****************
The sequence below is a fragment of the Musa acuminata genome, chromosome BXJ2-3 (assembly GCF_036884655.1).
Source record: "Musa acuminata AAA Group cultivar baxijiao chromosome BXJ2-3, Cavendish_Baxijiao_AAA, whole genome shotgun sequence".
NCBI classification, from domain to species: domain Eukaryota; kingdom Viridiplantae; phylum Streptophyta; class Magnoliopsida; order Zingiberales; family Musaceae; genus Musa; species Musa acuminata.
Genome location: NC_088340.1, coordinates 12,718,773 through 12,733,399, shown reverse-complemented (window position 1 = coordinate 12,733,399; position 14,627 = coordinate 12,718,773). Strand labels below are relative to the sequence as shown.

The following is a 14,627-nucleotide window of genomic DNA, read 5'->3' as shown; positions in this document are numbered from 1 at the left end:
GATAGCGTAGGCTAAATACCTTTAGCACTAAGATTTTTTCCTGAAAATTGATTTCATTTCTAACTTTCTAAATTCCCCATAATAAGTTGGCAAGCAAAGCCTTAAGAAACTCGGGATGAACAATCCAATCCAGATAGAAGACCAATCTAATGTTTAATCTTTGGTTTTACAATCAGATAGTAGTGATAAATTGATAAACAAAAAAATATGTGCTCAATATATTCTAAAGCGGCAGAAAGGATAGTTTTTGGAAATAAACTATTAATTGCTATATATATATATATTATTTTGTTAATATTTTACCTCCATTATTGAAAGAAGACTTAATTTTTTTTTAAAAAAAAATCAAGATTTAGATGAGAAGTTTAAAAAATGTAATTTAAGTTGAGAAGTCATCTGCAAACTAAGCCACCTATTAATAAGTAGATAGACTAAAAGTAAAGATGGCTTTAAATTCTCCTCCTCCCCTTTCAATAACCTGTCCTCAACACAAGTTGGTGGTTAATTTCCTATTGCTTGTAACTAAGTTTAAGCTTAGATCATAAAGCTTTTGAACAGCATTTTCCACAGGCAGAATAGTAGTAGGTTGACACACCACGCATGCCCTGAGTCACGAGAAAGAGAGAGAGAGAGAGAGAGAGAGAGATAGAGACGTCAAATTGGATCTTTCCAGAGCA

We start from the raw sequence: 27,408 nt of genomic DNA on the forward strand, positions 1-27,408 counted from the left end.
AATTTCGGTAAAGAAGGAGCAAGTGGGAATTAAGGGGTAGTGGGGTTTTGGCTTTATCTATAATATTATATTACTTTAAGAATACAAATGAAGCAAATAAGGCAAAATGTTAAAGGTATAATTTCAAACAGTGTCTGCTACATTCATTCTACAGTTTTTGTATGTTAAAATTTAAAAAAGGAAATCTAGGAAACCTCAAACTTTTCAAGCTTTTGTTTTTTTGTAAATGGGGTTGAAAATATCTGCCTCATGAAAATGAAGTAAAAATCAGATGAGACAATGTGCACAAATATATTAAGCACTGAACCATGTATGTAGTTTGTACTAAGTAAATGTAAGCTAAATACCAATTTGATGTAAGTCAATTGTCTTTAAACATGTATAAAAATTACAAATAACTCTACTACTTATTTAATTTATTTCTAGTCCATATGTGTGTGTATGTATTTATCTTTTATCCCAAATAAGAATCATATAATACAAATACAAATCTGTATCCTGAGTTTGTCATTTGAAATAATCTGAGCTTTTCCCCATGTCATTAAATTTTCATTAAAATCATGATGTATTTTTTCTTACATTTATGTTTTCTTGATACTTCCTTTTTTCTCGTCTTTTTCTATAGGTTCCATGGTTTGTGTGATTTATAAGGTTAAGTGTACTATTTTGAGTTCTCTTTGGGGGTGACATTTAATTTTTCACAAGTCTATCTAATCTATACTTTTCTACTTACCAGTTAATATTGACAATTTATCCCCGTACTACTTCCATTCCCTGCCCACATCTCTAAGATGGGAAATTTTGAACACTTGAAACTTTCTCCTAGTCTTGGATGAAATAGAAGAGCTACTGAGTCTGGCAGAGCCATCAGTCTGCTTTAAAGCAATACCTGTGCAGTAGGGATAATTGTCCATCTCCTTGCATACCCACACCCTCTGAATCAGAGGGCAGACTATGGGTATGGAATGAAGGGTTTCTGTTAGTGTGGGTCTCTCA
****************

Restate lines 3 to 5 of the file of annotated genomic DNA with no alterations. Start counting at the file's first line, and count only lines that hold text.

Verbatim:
NCBI classification, from domain to species: domain Eukaryota; kingdom Viridiplantae; phylum Streptophyta; class Magnoliopsida; order Zingiberales; family Musaceae; genus Musa; species Musa acuminata.
Genome location: NC_088340.1, coordinates 12,718,773 through 12,733,399, shown reverse-complemented (window position 1 = coordinate 12,733,399; position 14,627 = coordinate 12,718,773). Strand labels below are relative to the sequence as shown.

The following is a 14,627-nucleotide window of genomic DNA, read 5'->3' as shown; positions in this document are numbered from 1 at the left end: